New Year’s resolutions and goals are admirable when people make them, are driven by them, commit to them and achieve them. However, they don’t always pan out this way for everyone… If this resonates for you, it might be time to change your mindset and learn to live more intentionally instead of setting resolutions this year.
As an official ‘middle years’ person (over 50), I no longer set goals every January because they would be the same ones as the previous years. Why set New Year’s resolutions if I haven’t been able to achieve them thus far?
Do I therefore aim for nothing new? No. The opposite! My perspective has changed and I have instead shifted towards living intentionally. This mindset is simpler and more effective than the cycle of New Year’s resolutions that don’t work for me.
What Does ‘Living Intentionally’ Mean?
Living intentionally is where you seek to create the conditions for something to come to fruition. It’s about taking achievable actions to work towards your intentions for the next year – with no pressure. I will illustrate with my own two intentions for next year:
- To get better at tennis
- To consolidate and stabilise the position of my business
I am unclear how these intentions will be done, and in fact, I don’t have specific goals around either intention, although I do have the first steps to achieving them. So why no goals? Because both intentions are complex to achieve and I can’t see which goals will make the difference, and what is realistic in terms of achievements to aim for.
How Do You Change Your Mindset When Working Towards Complex Intentions?
For next year, my two intentions are both complex to achieve.
Intention 1: To get better at tennis
The complexity in my tennis comes from two or three main drivers. Firstly, when I played as a kid, I was great at some shots like baseline play, but not others like volleying, and that skill gap is still with me. The next driver is years of not playing tennis, meaning I am really under-practised. A significant wrist injury from a few years ago means I now have to re-learn all my shots so it’s not painful. My age and fitness levels play a part, and then there’s the little time I actually have for this great love in my life: once a week at best.
I am grateful to be able to play tennis – I love it – and I want to get better. To what level and to what aim doesn’t really matter. I start from where I am, and work towards something better, then review and keep going forward. So far I already have set up better fitness routines, alleviated some of my end-of-week mental fatigue, and have recently cut down on my alcohol intake. I am now going to work on some specific skills like the volleying that I know I am not confident about.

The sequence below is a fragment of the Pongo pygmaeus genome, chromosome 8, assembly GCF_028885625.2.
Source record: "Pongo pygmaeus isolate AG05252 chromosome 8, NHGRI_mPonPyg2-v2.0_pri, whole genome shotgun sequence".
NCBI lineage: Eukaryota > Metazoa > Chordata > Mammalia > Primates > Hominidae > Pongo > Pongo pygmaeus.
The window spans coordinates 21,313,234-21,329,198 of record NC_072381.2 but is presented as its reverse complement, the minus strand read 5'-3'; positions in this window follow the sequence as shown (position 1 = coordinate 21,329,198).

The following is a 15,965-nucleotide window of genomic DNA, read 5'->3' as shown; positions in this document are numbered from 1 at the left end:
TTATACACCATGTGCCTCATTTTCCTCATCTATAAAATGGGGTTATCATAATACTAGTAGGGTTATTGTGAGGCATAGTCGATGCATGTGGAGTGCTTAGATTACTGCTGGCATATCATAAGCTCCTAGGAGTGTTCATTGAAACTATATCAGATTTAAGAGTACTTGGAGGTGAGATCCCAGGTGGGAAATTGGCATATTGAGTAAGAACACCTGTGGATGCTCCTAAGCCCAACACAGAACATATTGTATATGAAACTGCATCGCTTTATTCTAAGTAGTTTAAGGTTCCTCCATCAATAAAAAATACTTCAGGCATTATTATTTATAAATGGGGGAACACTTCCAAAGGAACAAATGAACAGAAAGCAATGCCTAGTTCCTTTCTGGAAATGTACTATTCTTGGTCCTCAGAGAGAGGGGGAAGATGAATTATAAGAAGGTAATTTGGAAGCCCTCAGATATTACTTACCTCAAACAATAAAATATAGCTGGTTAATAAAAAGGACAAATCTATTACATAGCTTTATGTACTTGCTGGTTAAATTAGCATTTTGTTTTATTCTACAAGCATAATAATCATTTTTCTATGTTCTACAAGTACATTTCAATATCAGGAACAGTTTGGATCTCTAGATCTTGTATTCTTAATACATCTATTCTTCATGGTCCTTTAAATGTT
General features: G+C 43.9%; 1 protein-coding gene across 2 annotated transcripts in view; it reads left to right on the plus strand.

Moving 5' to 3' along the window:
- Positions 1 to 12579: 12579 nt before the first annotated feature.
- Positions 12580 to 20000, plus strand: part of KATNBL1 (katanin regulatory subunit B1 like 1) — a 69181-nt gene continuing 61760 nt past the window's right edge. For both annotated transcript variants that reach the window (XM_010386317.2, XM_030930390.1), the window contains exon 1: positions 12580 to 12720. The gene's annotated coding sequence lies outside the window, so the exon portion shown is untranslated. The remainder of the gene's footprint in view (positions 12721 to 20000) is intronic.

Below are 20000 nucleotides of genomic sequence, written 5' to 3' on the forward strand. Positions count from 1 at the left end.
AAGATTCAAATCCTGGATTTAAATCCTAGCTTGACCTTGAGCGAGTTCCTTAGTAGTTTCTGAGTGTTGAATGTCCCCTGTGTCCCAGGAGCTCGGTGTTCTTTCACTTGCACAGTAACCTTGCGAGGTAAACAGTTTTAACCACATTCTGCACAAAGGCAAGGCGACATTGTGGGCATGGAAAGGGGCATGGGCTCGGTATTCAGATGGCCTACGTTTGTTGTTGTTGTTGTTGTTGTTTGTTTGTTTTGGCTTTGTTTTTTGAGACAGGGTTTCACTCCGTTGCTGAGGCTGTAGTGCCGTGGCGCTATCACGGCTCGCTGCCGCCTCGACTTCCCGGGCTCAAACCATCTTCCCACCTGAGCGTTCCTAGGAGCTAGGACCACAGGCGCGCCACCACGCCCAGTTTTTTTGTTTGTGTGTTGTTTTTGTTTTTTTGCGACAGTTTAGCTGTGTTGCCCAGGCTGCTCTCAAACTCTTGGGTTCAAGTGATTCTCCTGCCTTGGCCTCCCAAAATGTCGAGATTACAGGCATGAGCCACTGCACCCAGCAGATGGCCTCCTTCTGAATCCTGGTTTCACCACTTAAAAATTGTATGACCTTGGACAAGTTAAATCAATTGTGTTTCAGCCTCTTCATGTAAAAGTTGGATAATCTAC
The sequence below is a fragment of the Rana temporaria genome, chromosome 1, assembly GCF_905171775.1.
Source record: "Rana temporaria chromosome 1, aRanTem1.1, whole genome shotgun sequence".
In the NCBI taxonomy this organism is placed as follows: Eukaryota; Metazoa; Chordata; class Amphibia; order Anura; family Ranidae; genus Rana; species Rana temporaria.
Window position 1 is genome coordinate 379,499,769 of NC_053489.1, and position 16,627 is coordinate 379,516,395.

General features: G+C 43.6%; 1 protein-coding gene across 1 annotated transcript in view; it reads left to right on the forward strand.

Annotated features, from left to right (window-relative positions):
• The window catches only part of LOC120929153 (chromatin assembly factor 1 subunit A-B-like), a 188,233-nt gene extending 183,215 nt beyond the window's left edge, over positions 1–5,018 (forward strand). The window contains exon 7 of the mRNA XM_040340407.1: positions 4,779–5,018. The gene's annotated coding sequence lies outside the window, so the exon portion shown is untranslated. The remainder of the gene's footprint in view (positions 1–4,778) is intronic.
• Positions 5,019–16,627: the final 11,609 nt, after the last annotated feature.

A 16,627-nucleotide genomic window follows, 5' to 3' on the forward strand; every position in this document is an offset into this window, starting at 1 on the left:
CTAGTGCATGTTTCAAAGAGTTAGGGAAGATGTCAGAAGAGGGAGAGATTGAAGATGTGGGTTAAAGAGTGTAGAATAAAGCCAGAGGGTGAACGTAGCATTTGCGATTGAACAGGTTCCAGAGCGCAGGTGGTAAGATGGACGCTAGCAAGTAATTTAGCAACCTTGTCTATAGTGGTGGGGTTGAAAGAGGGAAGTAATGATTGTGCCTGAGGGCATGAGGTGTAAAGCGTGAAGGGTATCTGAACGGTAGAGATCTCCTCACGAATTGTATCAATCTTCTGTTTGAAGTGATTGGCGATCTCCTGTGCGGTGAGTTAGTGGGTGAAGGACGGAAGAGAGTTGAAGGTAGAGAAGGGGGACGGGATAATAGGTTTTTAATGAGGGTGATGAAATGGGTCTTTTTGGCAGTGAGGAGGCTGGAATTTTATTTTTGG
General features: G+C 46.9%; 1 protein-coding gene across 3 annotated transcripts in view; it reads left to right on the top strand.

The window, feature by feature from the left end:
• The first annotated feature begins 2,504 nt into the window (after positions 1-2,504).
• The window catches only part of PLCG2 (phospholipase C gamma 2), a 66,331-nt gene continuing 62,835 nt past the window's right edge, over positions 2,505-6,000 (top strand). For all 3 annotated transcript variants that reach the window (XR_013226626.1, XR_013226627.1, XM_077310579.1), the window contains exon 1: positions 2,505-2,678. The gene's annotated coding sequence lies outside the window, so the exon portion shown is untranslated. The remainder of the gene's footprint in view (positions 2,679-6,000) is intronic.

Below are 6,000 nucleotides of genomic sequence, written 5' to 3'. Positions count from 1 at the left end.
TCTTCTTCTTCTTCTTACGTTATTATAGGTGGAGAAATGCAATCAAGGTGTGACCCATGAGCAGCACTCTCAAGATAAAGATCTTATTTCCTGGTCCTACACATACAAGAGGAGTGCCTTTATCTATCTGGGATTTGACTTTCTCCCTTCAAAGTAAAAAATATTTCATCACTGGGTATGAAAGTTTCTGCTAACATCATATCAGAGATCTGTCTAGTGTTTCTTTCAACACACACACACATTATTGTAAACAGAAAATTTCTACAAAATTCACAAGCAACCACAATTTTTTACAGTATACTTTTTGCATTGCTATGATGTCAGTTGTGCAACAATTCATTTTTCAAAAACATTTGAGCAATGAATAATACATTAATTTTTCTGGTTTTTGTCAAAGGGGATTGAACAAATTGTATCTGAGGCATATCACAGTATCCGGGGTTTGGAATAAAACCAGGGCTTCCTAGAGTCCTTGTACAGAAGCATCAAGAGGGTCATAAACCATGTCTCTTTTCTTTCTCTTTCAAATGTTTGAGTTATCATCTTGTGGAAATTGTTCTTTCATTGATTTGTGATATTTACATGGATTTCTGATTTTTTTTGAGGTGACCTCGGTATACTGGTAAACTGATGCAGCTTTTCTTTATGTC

The journey of getting better is very motivating because the more I play better tennis, the more I enjoy it.
Intention 2: To consolidate and stabilise the position of my business
The business complexity is a more obvious one – a start up business with the unpredictability of the marketplace, the lack of capacity since we’re a small company, and the inevitable highs and lows of it all. The idea of smoothing the path is what I have in mind, nothing more. The conditions for this are being able to make headspace, being able to match our capacity with what we can actually achieve, and I’m sure many more. I haven’t set out to identify them all and set out goals or specific targets for any of these conditions. Instead, I will give space to leveraging every opportunity to smoothing the path.
I cannot set SMART goals for either of my intentions. I can’t see the wood from the trees enough – the paths are obscured in many ways, and will depend on where I get to after the first couple of steps. From experience, I know that many factors affect the ability to drive towards a specific goal within a complex task, meaning other goals are often missed and it could feel like a failure. I don’t want to go there.
Living Intentionally: How It Works In Practice
Although my intentions are complex, I can boil it all down to something simpler. I will choose to live and work to the intention of ‘making better’.
In practice, living intentionally will look like:
- Making your intentions active, every day
- Seeking opportunities that arise
- Aiming to see as far as you can down the line to help shape your decisions today
- Experimenting and learning along the way
- Making the effort, but taking time to rest properly too
- Being both independent and dependent
- Falling over… and then forgiving yourself!
The core attitude at the heart of living intentionally is to change your mindset from ‘what should I do’ to ‘what can I do’.
In my complex world, this is a resilient way of looking forward at the start of each year. And it’s oh-so motivating!
Follow Jenny on LinkedIn for more of her thoughts, resilience research, and ideas.